The acceptance of our truth not only burdens us with the responsibility that other men have shunned throughout history, it bestows on us a mantle of moral authority that goes along with the responsibility, the moral authority to do whatever is necessary in carrying out our responsibility. Furthermore, it is an acceptance of our destiny, an unlimited destiny, a destiny glorious beyond imagination, if we truly have the courage of our convictions. If we truly abide by the demands that our truth places upon us, it means that while other men continue to live only for the day, continue to seek only self-gratification, and continue to live lives which are essentially without meaning and that leave no trace behind them when they are over, we are living and working for the sake of eternity. In so doing, we are becoming a part of that eternity.

          For some, our task may seem too great for us, our responsibility too overwhelming. If they are correct, if we choose to remain children instead of accepting our adulthood, if we continue the shortsighted approaches of the past, then in the long run we will fail utterly. The enemies of our race will prevail over us and we and our kind will pass away forever. All our sacrifices, and all the dreams and sacrifices of our ancestors, will have been in vain. Not even a memory of us, or our kind, will be left when the creative spirit of the universe tries, in some other place, in some other time, in some other way, to do what we failed to do. But I do not believe that we will fail. Because in working to achieve our purpose, we are finding our way once again to the right and natural path for our people. We are working once again with the whole. And we have a mighty tradition behind us.

          Our purpose is the purpose for which the earth was born out of the gas and the dust of the cosmos, the purpose for which the first primitive amphibian crawled out of the sea three hundred million years ago and learned to live on the land, the purpose for which the first race of men held themselves apart from the races of sub-men around them and bred only with their own kind. It is the purpose for which men first captured lightning from the sky, tamed it, and called it fire; the purpose for which our ancestors built the world’s first astronomical observatory on a British plain more than 4,000 years ago. It is the purpose for which Jesus, the Galilean, fought the Jews and died 2,000 years ago; the purpose for which Rembrandt painted; the purpose for which Shakespeare wrote; and the purpose for which Newton pondered. Our purpose, the purpose with which we must become obsessed, is that for which the best, the noblest, men and women of our race down through the ages have struggled and died whether they were fully conscious of it or not. It is the purpose for which they sought beauty and created beauty; the purpose for which they studied the heavens and taught themselves Nature’s mysteries; the purpose for which they fought the degenerative, the regressive, and the evil forces all around them; the purpose for which, instead of taking the easy path in life, the downward path; they chose the upward path, regardless of the pain, suffering, and sacrifice that this choice entailed.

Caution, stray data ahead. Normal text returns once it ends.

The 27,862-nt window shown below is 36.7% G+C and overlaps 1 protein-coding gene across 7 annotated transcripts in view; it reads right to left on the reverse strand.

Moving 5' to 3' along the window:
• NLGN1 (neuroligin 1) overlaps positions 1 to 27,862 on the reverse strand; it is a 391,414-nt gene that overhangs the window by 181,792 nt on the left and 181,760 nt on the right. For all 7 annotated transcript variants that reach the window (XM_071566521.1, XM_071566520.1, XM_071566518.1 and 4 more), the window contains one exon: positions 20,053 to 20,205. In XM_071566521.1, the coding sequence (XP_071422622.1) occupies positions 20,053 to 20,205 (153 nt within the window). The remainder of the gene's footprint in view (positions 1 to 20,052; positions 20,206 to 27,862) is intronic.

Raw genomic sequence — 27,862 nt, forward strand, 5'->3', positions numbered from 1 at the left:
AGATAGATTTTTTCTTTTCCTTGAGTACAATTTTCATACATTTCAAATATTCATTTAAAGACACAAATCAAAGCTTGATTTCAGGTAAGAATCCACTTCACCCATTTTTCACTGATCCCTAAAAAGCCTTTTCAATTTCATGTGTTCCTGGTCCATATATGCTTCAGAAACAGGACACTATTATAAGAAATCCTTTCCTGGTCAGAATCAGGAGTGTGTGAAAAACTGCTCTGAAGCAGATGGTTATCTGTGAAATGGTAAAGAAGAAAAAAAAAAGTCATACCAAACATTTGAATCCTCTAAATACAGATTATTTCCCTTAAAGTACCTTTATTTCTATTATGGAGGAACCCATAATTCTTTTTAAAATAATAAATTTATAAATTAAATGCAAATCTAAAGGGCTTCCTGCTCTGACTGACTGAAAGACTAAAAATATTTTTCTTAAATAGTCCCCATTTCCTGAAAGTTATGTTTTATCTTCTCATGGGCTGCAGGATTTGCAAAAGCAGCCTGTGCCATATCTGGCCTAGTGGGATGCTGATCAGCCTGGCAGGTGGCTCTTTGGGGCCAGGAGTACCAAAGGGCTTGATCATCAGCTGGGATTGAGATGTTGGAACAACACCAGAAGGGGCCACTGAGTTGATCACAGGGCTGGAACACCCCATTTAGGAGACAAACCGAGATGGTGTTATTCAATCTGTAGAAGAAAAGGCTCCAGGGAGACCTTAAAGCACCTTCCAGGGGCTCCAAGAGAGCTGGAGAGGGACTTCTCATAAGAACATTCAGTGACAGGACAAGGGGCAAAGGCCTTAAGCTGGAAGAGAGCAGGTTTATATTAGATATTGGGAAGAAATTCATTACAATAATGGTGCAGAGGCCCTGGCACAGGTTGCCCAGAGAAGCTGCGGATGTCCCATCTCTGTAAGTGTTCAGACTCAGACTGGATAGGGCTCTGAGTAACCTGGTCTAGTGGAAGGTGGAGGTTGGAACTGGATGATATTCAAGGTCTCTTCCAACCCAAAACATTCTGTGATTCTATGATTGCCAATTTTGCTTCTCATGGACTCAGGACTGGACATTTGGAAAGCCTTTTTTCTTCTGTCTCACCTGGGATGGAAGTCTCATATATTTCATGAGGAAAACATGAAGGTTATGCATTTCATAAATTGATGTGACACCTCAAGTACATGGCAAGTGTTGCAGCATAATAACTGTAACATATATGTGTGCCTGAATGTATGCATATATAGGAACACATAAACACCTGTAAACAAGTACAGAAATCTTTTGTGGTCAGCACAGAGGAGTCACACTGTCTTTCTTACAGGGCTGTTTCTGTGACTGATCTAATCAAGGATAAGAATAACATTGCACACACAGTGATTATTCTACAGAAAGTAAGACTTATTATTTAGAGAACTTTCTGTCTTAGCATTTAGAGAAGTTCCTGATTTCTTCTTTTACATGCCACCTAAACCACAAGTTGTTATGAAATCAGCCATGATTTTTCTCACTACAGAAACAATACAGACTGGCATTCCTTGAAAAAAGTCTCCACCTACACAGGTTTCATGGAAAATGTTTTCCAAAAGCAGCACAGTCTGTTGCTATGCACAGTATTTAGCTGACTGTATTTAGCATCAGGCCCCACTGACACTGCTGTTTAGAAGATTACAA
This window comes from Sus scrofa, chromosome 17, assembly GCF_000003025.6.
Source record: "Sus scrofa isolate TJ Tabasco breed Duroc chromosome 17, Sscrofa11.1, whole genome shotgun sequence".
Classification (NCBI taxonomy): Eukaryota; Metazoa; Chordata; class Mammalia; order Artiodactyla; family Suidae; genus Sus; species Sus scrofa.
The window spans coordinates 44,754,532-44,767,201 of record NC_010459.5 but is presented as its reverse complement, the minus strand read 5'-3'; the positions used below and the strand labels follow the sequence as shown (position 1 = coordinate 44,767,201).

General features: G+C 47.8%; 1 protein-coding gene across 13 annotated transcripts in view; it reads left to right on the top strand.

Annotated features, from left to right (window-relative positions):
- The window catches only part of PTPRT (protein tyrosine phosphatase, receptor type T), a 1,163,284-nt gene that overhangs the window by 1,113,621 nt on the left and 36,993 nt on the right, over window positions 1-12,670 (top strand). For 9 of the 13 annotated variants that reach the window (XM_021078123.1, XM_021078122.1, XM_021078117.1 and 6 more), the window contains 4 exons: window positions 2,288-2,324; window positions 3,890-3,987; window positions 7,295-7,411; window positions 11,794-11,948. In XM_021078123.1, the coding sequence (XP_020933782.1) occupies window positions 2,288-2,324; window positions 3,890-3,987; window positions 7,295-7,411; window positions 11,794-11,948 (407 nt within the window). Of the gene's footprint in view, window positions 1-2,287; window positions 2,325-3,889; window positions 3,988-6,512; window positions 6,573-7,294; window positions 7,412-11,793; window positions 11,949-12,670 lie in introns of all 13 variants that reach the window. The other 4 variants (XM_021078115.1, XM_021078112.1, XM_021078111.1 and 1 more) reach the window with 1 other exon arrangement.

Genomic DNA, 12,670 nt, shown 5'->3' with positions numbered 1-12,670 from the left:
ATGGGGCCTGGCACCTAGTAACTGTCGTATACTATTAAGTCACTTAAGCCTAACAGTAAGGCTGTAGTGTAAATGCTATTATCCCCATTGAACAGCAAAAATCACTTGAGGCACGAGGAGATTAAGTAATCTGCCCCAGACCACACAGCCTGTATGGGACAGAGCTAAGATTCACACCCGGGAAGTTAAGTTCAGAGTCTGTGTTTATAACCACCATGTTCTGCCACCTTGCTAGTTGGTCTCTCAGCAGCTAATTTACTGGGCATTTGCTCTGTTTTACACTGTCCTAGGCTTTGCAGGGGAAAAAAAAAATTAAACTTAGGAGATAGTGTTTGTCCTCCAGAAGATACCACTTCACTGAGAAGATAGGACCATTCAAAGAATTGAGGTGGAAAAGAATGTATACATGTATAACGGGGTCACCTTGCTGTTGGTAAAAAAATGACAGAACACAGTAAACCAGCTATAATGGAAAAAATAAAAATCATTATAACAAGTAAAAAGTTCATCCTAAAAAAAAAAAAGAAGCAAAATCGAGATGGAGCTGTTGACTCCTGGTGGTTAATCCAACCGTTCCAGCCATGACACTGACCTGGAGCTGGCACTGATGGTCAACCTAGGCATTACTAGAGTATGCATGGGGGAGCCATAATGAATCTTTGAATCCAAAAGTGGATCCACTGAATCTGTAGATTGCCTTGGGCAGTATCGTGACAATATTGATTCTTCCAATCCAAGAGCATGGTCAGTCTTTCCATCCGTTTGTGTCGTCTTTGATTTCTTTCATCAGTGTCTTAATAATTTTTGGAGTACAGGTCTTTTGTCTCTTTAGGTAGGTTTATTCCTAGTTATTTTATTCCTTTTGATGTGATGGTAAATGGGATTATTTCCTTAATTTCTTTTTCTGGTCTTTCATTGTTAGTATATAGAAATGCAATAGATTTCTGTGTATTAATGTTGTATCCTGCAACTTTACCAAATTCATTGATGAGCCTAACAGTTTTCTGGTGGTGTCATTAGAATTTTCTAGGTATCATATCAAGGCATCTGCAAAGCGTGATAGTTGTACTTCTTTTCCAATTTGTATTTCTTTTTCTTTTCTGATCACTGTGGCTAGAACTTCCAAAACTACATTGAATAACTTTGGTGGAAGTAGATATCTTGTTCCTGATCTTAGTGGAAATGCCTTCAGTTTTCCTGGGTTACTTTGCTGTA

Yes! They did these things, largely without having a full understanding of why, just as the first amphibian did not understand his purpose when he crawled onto the land. Our purpose is the creator’s purpose, our path is the path of divine consciousness, the path of the creator’s self-realization. This is the path which is ordained for us because of what we are, because of the spark of divine consciousness in us, and in no one else. No other race can travel this path, our path, for us. We alone must prove whether we are fit to serve the creator’s purpose. And if we are fit, if we once again heed the inner knowledge engraved in our souls by the creator, if we regain faith in the things we once knew were true without fully understanding why and if we now also teach ourselves why, then we will once again be on the upward path ordained for us, and our destiny will be godhood.